May 19, 2020

What happens when you switch energy suppliers?

With household energy usage having risen by up to 30% during the lockdown, many industry experts were expecting energy switching to skyrocket, but data published this week shows switches in April were the lowest in 4 years.

Mark Gutteridge, Managing Director of Flipper, believes this drop is due to people being worried about what happens the switching process, he said “We’ve seen a big increase in calls from people who are wanting to switch and cut their bill, but are concerned that their supply will be cut off or they will need to let someone into their property as part of the process”


“Thankfully”, continued Gutteridge “neither of these things are needed to switch to a better energy deal and we have been reassuring customers that now is a great time to switch and save as the best deals available are hundreds of pounds cheaper than a typical standard tariff.”


For anyone who has been looking at their energy bill, but is unsure about the process, Flipper have put together a list of the key things you need to know:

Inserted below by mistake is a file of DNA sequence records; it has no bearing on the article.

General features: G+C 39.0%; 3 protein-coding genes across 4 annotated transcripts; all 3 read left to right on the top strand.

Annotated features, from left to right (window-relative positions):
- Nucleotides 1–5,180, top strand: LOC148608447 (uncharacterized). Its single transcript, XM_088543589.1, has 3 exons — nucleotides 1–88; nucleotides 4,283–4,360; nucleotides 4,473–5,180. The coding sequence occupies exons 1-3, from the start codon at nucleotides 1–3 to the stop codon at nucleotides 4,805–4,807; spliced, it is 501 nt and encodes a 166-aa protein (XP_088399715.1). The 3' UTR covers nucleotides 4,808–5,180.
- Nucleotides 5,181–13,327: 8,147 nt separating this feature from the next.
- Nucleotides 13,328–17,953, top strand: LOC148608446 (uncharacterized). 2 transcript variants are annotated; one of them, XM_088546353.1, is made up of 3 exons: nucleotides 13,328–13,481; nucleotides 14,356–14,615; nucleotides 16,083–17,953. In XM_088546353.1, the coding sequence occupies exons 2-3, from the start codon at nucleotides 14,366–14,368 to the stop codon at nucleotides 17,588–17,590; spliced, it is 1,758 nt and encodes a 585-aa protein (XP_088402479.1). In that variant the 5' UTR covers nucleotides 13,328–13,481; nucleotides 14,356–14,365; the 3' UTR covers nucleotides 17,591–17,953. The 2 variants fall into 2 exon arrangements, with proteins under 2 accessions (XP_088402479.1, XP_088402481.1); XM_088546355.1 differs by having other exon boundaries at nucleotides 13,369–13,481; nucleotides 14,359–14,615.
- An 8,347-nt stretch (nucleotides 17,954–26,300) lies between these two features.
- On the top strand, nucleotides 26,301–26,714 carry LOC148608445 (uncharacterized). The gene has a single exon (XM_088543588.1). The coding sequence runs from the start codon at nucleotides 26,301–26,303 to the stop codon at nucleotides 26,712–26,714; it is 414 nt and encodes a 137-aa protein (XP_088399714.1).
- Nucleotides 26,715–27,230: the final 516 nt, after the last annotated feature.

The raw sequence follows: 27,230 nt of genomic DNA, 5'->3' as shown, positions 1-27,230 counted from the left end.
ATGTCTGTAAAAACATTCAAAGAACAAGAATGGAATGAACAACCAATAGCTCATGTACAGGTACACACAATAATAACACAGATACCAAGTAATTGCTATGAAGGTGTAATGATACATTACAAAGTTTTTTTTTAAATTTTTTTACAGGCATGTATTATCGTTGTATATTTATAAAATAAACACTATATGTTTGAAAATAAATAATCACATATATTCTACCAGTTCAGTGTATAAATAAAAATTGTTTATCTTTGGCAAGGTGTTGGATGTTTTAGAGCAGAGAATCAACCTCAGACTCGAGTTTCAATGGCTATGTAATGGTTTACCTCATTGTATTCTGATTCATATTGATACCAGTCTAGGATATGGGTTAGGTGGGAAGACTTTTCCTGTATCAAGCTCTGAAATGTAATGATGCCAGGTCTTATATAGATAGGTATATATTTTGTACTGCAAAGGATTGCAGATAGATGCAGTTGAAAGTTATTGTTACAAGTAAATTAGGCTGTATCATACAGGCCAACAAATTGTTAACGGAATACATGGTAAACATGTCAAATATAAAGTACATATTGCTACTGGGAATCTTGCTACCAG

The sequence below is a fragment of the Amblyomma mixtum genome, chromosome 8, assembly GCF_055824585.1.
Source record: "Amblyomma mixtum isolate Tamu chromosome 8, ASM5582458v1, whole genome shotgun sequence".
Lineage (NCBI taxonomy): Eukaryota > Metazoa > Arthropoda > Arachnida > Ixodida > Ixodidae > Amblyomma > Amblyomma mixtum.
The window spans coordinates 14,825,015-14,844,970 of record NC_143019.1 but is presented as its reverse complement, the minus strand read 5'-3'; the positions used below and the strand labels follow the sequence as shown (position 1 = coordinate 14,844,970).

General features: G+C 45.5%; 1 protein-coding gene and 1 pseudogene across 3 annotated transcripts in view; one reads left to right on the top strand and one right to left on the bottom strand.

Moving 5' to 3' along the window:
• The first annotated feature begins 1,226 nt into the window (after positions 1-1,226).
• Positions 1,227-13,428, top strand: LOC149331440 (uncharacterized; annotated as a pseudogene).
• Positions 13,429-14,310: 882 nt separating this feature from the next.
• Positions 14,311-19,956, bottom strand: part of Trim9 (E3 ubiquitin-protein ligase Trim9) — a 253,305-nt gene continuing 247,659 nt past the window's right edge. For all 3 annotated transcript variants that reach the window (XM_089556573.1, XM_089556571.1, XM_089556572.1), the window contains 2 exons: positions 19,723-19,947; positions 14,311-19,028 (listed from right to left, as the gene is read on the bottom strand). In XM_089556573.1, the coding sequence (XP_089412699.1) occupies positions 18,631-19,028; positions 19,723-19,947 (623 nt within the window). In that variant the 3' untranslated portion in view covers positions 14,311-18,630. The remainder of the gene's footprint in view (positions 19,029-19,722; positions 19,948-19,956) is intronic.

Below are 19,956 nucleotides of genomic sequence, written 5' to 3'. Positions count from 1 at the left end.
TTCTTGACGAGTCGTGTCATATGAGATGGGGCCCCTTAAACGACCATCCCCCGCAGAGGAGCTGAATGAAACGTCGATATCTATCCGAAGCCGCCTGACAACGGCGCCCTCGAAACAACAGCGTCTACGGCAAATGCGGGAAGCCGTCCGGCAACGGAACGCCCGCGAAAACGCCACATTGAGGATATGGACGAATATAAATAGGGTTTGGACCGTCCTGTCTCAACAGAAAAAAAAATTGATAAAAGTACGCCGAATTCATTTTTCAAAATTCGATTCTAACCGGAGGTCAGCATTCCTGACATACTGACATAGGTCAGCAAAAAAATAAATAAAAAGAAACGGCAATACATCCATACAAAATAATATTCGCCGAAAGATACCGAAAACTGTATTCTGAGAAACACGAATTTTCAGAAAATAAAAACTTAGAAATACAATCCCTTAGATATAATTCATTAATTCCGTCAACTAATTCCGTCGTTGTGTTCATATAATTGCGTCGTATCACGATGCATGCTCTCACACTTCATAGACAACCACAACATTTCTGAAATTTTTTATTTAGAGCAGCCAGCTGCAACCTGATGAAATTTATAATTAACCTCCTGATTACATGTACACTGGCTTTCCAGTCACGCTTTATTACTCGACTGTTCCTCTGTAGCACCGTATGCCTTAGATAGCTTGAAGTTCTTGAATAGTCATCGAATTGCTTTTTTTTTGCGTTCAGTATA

You don’t need to contact your old supplier

Once the new supplier receives your request to move over to them, they will speak to your current supplier and agree the switch over date.


You won’t be visited by an energy supplier employee or have any equipment replaced

Everything is done remotely. You won’t need to have your meter(s) changed or any wires or pipes changed, so no home visit is required.


You won’t get cut off

Switching your gas and electricity doesn’t have any impact on what comes down the wires and pipes to your home. All that changes is the company that bills you for this and the rate you are charged.


You won’t get billed twice

Your old energy company bills you for energy used up to the switchover date and the new supplier bills for energy used from that date. And you can cancel the direct debit with your old supplier on the switchover date if you want.


You will need to take a meter reading

The day your supply changes over you’ll need to take a meter reading and submit it to your new supplier. They will share this with your old supplier, who will send you a final bill and close your account.


You can change your mind

If you decide not to switch, for any reason, you have 14 days to notify your new supplier that you wish to cancel the switch.


Your old supplier can’t prevent you leaving

Provided you don’t owe your current supplier money they can’t stop a switch, but they may object if you have failed to pay a bill for more than 28 days.

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